Purpose: Injury to the innominate artery may represent a zone I cervical, thoracic outlet, or intrathoracic vascular injury and poses diagnostic, exposure, and management problems for the general, vascular, and thoracic surgeon. This complex injury often becomes a new learning experience with each infrequent encounter.
Methods: Between 1960 and 1992 43 patients with innominate artery injuries were treated. Penetrating injuries were from gunshot wounds in 25, stab wounds in 7, and shotgun wounds in 2 patients. Blunt injuries accounted for seven of the patients. In 28 patients there were multiple injuries, including multiple vascular injuries. Median sternotomy was used in all planned operations in the later part of the study, and bilateral transsternal anterolateral thoracotomy was used in patients undergoing urgent or emergency center thoracotomy.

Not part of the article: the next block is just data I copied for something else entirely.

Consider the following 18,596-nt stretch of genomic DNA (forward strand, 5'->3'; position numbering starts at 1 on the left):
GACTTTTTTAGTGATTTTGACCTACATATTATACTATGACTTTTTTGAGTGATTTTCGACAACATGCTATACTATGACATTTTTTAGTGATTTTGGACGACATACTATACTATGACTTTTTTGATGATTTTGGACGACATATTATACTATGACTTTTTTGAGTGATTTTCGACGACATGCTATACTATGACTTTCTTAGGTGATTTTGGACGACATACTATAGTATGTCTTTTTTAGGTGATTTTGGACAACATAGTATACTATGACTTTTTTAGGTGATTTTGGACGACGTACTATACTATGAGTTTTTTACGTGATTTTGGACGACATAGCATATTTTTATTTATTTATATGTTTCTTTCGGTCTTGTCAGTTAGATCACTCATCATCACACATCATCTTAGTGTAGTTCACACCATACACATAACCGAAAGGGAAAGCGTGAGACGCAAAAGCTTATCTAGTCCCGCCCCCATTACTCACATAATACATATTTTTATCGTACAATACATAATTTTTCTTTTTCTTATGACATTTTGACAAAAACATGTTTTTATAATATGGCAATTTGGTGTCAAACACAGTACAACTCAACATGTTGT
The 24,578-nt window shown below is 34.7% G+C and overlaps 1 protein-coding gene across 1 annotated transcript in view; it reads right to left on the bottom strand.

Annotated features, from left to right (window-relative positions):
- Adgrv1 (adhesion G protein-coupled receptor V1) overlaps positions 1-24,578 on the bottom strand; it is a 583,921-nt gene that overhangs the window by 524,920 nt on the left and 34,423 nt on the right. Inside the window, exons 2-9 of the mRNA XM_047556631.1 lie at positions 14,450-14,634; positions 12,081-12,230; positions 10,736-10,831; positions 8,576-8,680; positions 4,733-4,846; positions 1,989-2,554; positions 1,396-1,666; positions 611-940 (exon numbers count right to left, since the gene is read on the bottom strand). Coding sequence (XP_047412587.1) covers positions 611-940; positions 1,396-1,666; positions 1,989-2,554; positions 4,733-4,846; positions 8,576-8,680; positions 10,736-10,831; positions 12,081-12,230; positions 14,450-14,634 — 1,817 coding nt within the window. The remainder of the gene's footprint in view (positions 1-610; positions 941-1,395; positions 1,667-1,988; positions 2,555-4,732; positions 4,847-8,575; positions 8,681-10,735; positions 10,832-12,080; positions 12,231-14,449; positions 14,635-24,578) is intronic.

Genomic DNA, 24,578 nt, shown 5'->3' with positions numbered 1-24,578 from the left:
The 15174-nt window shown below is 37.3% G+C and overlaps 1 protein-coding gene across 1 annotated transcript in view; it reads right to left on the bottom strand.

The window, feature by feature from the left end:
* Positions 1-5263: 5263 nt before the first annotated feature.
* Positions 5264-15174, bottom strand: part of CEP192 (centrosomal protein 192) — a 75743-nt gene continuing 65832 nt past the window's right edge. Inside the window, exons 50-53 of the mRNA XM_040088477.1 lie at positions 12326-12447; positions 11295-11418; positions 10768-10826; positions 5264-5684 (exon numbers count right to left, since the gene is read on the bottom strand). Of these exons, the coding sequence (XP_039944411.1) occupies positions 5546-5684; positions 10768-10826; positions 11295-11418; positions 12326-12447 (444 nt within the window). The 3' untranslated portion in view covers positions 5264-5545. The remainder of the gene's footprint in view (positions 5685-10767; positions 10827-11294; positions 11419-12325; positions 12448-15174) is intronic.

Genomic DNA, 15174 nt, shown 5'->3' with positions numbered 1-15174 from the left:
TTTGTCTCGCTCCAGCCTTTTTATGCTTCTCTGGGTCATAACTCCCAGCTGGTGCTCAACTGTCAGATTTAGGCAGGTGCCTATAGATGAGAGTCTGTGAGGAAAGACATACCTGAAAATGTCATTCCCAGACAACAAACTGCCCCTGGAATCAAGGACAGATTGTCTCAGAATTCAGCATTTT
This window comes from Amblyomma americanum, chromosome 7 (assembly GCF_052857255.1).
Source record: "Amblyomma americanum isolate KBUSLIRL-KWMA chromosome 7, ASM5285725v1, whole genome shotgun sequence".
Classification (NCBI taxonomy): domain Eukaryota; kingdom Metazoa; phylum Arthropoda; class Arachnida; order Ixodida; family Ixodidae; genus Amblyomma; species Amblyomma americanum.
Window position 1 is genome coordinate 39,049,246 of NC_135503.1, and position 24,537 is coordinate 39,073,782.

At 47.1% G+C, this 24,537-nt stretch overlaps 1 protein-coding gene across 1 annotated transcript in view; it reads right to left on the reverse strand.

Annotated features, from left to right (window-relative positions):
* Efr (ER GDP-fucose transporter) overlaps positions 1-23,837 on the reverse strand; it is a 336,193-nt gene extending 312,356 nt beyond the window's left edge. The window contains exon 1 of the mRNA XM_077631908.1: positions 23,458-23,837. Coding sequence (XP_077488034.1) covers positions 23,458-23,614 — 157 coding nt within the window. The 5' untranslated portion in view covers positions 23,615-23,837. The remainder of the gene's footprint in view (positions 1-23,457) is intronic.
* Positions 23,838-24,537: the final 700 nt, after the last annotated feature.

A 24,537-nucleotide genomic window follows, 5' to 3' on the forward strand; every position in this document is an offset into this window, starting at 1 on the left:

Results: Blunt injury resulted in tears near the aortic arch with intimal disruption. Bypass grafting without hypothermia, shunts, or systemic heparinization is now used in all patients. Thirty-two patients survived to leave the hospital with no new complications related to the procedure. Postoperative neurologic complications were associated with preexisting neurologic deficits.
Conclusions: Patients with innominate artery injury and stable vital signs can usually be transported without difficulty and treated without complex perioperative adjuncts. These patients can undergo revascularization with simple vascular surgical techniques and should expect an uncomplicated postoperative course unless there has been associated central nervous system injury or related injuries leading to systemic infection. Synthetic conduits have been used with success and have not required systemic heparinization or complex temporary shunting.